BURLINGTON, Vt. – Despite some new faces getting elected to the Burlington City Council, the balance of power will remain with Queen City Progressives following Town Meeting Day.

With incumbent councilors Chip Mason (D) and Jane Stromberg (P) opting not to seek reelection, their constituents elected new councilors from the same parties.

Ben Traverse (D) will represent Ward 5 after a landslide victory over two Independent candidates, while Ali House (P) managed to defeat Hannah King (D) by 43 votes in Ward 8.

The closest race of the night by far was Ward 7, where incumbent Ali Dieng (I) winning by two votes over Aleczander Stith (D).

Mayor Miro Weinberger spoke after the votes were in, and despite Progressives holding on to a majority, he was upbeat about the results.

“To me, I see a clear message from voters of concern about the direction of the city council, a desire for a change in direction,” Mayor Weinberger said. “I certainly hope coming out of this we will have less of the polarizing debates we’ve seen over the last couple of years, particularly in public safety.”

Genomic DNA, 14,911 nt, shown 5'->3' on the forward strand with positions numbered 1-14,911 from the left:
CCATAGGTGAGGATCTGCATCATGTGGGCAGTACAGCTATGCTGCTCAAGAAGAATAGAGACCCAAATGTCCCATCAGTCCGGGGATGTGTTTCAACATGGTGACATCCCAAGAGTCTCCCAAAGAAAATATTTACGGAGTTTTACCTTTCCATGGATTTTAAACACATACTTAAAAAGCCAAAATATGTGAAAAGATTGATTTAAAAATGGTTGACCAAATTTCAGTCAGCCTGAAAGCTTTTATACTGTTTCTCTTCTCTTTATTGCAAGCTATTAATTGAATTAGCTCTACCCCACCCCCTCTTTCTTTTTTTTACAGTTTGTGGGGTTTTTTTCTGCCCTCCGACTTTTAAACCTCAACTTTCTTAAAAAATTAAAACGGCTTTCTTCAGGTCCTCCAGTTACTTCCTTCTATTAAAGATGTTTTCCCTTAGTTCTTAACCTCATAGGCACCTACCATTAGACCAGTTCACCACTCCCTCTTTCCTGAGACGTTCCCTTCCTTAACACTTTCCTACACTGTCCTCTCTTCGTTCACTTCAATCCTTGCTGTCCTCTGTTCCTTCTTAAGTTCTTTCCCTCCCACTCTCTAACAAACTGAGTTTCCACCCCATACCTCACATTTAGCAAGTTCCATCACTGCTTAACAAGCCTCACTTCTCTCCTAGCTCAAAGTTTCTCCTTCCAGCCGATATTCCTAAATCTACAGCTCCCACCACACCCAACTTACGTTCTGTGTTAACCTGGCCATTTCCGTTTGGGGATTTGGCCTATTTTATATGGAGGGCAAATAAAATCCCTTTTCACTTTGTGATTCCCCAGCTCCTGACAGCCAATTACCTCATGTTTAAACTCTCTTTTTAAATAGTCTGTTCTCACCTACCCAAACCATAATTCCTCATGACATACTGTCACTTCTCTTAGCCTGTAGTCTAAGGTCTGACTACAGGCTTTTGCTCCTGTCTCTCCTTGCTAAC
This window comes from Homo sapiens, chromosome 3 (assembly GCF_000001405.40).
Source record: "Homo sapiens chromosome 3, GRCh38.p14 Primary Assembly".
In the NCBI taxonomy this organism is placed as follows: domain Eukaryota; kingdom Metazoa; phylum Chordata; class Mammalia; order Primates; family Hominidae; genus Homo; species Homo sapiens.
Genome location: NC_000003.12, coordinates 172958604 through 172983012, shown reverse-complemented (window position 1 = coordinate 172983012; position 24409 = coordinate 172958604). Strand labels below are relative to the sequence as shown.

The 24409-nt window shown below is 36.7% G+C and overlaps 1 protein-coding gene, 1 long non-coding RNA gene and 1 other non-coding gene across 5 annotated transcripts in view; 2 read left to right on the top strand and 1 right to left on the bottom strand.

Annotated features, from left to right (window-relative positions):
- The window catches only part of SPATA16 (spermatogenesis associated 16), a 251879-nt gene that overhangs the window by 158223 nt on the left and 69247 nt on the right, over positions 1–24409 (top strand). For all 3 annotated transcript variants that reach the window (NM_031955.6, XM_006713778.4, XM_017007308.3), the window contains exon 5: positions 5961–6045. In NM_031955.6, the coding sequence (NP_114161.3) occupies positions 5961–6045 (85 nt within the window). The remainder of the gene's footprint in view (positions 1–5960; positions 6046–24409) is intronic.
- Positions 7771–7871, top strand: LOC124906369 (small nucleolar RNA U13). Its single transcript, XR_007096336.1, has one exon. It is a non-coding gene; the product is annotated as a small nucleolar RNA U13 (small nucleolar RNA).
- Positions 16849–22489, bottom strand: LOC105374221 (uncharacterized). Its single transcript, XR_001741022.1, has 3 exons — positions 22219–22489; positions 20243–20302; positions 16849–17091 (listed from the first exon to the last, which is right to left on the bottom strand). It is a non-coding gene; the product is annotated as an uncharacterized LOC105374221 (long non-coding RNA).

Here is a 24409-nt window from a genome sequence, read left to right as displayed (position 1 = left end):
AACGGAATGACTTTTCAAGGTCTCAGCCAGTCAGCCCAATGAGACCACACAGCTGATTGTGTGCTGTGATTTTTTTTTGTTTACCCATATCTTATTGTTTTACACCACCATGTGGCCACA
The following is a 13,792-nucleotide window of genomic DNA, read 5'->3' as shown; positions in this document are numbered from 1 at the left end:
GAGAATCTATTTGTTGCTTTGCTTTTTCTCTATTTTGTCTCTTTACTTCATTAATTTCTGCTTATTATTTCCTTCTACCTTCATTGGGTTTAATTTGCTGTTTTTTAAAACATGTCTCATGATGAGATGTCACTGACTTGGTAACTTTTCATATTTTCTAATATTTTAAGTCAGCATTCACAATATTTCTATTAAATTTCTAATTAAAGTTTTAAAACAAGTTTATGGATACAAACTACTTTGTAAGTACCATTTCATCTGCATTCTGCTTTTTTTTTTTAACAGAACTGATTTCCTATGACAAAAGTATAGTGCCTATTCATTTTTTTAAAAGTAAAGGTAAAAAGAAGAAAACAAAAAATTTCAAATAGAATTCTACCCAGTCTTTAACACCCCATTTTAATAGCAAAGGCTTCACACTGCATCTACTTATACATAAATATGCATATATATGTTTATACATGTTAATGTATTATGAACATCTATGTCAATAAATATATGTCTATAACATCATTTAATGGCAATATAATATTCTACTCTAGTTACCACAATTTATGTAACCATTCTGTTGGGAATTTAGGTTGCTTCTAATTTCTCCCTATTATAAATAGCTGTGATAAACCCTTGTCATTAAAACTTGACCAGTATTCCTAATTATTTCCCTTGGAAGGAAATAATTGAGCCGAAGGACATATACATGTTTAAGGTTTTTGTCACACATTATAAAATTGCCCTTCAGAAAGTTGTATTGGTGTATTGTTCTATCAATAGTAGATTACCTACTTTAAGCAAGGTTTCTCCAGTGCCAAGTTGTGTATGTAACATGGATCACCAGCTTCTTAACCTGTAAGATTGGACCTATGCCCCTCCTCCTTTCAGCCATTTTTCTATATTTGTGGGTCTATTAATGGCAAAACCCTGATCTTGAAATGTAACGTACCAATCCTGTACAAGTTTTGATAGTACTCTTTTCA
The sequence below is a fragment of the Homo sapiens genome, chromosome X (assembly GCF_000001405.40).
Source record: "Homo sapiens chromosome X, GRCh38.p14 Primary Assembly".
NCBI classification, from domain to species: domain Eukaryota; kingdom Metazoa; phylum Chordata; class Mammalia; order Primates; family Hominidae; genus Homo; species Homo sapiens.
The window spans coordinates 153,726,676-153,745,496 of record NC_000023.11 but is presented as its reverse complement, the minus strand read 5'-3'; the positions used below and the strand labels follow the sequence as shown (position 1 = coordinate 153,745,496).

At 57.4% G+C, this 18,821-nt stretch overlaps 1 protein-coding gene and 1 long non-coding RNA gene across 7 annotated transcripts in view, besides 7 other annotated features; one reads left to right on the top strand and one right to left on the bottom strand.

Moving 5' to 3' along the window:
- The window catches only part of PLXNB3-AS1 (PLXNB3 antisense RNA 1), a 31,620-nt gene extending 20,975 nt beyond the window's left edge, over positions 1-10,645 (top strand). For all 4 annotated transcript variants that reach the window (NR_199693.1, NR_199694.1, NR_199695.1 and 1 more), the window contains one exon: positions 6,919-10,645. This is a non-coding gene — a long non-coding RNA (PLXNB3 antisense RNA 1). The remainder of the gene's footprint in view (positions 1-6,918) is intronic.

Voters also approved a combined $50 million for projects throughout the city.

A $24 million general obligation bond will be used to replace several city fire trucks and the emergency communication system, as well as repair ten city-owned buildings.

$25 million will be used to revamp a stretch of Main Street. Weinberger said it could ultimately prove to be the ‘most important’ initiative passed this Town Meeting Day.

“I do think people are going to look back on the upgrade and transformation of Main Street in very similar terms to the way we think of the Church Street Marketplace 40 years ago,” Mayor Weinberger said. “We are going to completely rebuild six blocks of Main Street from Memorial Auditorium to the train station. In just a few short years, the experience of being on Main Street is going to be totally different than it is today.”

Voters also approved a $98 million budget for the Burlington School District, and voted in favor of removing old language from the city charter many view as demeaning to sex workers. The section that would be removed is listed below:

“To restrain and suppress houses of ill fame and disorderly houses, and to punish common
prostitutes and persons consorting therewith.”

People gathered outside a polling location at Edmunds Middle School to voice their support for the change: